If you are not a federally registered investment adviser (generally all managers with less than 30 million of assets under management) then you will need to determine whether your management firm needs to be registered as an investment adviser at the state level. Many states require investment advisers with a place of business** in the state to register. Some popular states that require investment adviser registration are California, Texas, Washington and Colorado. However, there are many states which have exemptions from the registration requirements. Some popular states that have exemptions (through regulation or special order) from investment adviser registration for hedge fund managers are New York, Connecticut, Florida and Georgia. Again, you should speak with your legal counsel or compliance professional to determine whether your hedge fund management firm will need to be licensed as an investment adviser in the state.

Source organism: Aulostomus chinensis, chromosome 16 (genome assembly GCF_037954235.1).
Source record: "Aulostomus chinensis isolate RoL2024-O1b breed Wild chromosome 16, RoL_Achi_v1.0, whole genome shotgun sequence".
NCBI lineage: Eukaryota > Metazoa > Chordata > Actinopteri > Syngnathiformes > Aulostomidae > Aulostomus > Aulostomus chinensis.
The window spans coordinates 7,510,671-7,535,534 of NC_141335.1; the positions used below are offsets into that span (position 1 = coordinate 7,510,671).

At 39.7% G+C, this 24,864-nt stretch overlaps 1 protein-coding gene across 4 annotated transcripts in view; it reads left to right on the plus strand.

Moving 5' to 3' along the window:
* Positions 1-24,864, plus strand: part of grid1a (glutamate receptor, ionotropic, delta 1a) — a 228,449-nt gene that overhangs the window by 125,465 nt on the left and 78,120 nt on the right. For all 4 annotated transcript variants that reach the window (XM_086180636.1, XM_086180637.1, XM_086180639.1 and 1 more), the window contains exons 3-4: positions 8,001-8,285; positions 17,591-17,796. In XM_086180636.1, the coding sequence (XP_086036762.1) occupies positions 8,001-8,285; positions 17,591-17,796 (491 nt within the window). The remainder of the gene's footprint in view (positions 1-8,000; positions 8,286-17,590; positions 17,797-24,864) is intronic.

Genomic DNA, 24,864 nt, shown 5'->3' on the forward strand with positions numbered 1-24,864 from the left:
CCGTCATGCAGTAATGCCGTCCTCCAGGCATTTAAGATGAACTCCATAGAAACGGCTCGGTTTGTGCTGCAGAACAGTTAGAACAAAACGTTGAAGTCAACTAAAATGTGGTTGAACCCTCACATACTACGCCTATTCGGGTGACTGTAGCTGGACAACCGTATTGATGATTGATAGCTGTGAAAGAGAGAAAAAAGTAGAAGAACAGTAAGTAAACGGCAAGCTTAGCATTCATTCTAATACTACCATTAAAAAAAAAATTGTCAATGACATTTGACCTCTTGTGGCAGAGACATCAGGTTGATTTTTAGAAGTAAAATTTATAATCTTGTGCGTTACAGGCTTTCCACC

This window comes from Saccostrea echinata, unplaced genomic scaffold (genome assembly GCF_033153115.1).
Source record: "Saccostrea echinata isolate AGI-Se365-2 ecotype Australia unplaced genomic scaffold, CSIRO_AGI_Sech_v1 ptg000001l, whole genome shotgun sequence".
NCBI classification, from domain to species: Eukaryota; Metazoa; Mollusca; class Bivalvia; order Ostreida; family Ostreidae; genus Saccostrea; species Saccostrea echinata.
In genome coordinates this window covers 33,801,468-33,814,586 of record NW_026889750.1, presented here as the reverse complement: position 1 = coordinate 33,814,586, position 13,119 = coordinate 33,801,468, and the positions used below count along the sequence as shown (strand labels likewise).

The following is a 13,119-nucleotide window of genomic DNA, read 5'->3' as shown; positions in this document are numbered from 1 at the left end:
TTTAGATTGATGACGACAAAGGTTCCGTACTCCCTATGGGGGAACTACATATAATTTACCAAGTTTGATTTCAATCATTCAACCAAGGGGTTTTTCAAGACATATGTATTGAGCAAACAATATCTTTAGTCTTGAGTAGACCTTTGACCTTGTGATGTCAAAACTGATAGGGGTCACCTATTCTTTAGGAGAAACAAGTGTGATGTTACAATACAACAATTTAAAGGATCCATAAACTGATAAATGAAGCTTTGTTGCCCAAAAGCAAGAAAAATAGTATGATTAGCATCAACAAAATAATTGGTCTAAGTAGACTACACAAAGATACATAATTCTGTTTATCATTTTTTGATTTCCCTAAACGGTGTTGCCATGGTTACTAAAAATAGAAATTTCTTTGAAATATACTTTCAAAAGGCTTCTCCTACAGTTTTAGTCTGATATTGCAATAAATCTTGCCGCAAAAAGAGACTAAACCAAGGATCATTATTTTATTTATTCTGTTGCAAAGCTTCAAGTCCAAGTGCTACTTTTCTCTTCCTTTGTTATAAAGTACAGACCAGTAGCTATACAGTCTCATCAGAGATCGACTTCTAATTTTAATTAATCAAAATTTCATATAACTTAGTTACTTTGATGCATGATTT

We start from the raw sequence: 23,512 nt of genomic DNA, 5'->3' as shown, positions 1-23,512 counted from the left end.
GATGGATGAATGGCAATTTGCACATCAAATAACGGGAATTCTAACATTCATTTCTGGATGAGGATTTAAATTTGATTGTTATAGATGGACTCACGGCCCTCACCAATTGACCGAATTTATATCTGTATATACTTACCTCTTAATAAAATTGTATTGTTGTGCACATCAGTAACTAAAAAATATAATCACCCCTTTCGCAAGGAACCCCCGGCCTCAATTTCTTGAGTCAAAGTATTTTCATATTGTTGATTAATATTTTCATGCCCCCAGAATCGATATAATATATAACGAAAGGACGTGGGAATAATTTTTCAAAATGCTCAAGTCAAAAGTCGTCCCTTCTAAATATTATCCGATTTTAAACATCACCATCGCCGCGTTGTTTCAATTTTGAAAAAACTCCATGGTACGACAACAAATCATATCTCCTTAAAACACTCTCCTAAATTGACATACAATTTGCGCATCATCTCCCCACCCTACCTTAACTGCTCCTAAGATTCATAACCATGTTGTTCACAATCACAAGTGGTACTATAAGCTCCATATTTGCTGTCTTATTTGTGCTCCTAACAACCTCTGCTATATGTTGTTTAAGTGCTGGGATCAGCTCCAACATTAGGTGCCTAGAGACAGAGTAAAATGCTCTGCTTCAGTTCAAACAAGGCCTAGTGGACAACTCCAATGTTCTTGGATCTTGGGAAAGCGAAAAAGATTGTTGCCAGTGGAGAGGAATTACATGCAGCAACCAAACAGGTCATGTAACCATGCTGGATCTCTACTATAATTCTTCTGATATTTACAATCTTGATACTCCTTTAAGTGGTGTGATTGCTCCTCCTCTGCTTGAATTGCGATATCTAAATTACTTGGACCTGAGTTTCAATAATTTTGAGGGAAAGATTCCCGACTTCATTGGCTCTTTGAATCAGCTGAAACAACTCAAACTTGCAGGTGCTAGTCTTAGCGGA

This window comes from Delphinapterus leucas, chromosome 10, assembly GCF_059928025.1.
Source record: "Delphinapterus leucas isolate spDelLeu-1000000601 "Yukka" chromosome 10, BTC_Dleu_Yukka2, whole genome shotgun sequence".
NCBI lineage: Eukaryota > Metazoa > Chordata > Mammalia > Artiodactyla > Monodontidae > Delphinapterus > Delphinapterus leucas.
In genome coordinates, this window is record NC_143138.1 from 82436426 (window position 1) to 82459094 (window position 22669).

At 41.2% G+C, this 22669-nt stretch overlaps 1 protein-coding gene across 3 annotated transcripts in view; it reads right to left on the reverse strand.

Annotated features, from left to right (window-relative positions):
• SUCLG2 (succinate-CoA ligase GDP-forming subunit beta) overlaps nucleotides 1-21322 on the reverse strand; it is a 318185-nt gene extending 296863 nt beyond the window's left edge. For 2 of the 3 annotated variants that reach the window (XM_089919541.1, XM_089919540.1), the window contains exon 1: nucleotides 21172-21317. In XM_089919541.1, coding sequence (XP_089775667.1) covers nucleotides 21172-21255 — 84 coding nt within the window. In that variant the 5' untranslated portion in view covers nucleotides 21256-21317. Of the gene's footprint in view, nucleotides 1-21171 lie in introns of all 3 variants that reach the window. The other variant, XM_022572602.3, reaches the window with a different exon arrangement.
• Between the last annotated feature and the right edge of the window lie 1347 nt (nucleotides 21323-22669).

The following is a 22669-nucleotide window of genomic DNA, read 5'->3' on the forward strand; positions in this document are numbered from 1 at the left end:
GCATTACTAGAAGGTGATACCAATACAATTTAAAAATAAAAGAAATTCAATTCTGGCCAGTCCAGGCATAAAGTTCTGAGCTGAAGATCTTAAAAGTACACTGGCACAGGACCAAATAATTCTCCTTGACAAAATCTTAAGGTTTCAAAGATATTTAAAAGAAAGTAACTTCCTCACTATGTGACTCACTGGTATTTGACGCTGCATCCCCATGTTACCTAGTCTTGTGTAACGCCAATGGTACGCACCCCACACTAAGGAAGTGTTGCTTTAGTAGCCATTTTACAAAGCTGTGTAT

Finally, if the hedge fund trades futures or commodities then the manager may need to be registered as a commodity pool operator with the National Futures Association. In order to register as a commodity pool operator at least one person at the management company will need to take the Series 3 exam. For more information on the Series 3 exam and this part of the registration process please read how to register as a CPO or CTA.